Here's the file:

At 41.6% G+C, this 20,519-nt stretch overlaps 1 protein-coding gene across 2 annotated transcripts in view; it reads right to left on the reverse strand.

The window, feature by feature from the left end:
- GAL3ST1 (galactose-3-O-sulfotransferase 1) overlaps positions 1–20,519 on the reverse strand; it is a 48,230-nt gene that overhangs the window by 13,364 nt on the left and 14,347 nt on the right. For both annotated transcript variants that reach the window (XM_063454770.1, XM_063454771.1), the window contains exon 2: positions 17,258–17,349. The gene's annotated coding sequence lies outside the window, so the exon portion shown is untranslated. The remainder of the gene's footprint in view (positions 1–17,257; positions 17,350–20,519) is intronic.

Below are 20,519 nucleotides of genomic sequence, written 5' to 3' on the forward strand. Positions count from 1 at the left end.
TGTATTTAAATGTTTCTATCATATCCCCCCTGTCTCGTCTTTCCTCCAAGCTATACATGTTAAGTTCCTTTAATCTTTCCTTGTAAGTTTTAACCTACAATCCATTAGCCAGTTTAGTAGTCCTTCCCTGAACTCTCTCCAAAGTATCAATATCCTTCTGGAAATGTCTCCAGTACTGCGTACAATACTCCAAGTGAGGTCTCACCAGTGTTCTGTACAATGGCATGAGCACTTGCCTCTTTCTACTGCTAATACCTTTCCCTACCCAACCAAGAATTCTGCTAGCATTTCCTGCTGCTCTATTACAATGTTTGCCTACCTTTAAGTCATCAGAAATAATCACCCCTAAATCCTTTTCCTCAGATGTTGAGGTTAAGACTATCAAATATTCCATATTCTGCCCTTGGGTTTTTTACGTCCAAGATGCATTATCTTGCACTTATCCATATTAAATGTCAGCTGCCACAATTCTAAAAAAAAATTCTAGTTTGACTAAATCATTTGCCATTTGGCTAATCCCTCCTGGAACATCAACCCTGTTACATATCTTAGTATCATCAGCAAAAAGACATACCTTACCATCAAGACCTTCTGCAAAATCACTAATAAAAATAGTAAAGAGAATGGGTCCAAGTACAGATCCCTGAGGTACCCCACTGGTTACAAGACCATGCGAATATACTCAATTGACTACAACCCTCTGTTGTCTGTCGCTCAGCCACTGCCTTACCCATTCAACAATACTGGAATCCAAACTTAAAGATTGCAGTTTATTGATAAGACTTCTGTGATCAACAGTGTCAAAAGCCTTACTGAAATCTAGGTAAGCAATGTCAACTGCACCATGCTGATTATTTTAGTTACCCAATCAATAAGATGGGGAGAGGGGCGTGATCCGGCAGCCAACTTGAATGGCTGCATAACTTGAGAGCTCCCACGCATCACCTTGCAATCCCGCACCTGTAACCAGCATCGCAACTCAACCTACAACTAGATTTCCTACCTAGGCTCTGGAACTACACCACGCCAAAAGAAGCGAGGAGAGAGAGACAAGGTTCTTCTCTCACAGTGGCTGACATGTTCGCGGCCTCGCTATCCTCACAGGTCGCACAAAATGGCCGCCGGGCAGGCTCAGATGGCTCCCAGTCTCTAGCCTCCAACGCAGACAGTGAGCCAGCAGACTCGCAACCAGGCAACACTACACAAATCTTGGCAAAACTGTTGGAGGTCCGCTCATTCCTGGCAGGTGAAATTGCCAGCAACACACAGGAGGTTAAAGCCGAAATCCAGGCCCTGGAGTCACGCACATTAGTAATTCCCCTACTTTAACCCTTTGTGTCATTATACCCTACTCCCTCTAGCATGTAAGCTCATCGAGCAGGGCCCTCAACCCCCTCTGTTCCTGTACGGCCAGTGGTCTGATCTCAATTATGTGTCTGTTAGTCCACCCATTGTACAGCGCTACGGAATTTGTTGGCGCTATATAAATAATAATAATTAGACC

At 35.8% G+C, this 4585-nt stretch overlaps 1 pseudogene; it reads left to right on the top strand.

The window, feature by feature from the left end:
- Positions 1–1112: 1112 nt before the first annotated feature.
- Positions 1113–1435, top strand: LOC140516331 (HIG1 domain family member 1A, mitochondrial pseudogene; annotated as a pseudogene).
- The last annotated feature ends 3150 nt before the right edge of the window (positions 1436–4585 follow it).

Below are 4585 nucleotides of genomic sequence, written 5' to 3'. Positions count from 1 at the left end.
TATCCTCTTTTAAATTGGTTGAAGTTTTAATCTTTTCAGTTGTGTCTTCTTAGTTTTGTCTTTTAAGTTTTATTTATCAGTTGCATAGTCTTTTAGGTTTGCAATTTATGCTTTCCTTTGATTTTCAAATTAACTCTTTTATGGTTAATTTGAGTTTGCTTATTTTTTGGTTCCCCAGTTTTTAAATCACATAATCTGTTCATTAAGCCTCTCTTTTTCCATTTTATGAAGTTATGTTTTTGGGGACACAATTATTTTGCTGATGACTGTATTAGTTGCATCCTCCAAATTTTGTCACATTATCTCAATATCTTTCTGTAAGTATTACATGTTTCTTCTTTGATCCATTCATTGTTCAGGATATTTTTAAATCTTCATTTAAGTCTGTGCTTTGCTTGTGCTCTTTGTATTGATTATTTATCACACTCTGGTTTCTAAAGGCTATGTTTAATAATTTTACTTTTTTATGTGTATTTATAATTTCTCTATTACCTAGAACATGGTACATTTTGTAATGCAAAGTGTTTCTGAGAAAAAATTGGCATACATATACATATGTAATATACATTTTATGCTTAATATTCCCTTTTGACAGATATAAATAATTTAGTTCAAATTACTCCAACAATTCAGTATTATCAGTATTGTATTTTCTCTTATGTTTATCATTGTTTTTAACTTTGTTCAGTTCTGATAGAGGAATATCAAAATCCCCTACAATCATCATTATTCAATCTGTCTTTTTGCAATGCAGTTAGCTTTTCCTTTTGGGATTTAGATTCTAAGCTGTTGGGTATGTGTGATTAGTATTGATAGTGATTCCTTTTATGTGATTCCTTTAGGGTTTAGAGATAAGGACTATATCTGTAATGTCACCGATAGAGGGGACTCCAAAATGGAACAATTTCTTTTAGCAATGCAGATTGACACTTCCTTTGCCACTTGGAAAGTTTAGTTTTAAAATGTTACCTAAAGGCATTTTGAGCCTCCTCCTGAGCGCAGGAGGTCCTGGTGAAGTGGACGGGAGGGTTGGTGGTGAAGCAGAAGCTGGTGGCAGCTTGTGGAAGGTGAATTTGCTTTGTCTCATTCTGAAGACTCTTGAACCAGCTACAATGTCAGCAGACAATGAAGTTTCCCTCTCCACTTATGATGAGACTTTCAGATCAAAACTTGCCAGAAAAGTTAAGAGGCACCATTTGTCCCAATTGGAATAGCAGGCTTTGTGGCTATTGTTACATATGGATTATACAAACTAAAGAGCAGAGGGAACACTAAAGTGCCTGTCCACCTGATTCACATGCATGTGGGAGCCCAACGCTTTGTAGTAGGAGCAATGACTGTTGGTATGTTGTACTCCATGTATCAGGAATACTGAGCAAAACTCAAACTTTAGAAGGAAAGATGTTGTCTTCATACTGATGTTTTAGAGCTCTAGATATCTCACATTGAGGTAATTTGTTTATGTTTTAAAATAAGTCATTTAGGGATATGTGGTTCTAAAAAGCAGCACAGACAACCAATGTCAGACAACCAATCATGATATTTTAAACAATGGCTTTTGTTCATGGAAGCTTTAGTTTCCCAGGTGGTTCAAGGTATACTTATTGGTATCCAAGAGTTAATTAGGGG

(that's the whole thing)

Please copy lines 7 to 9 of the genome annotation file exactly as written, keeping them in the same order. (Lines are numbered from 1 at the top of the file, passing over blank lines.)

The window, feature by feature from the left end:
- Positions 1–1112: 1112 nt before the first annotated feature.
- Positions 1113–1435, top strand: LOC140516331 (HIG1 domain family member 1A, mitochondrial pseudogene; annotated as a pseudogene).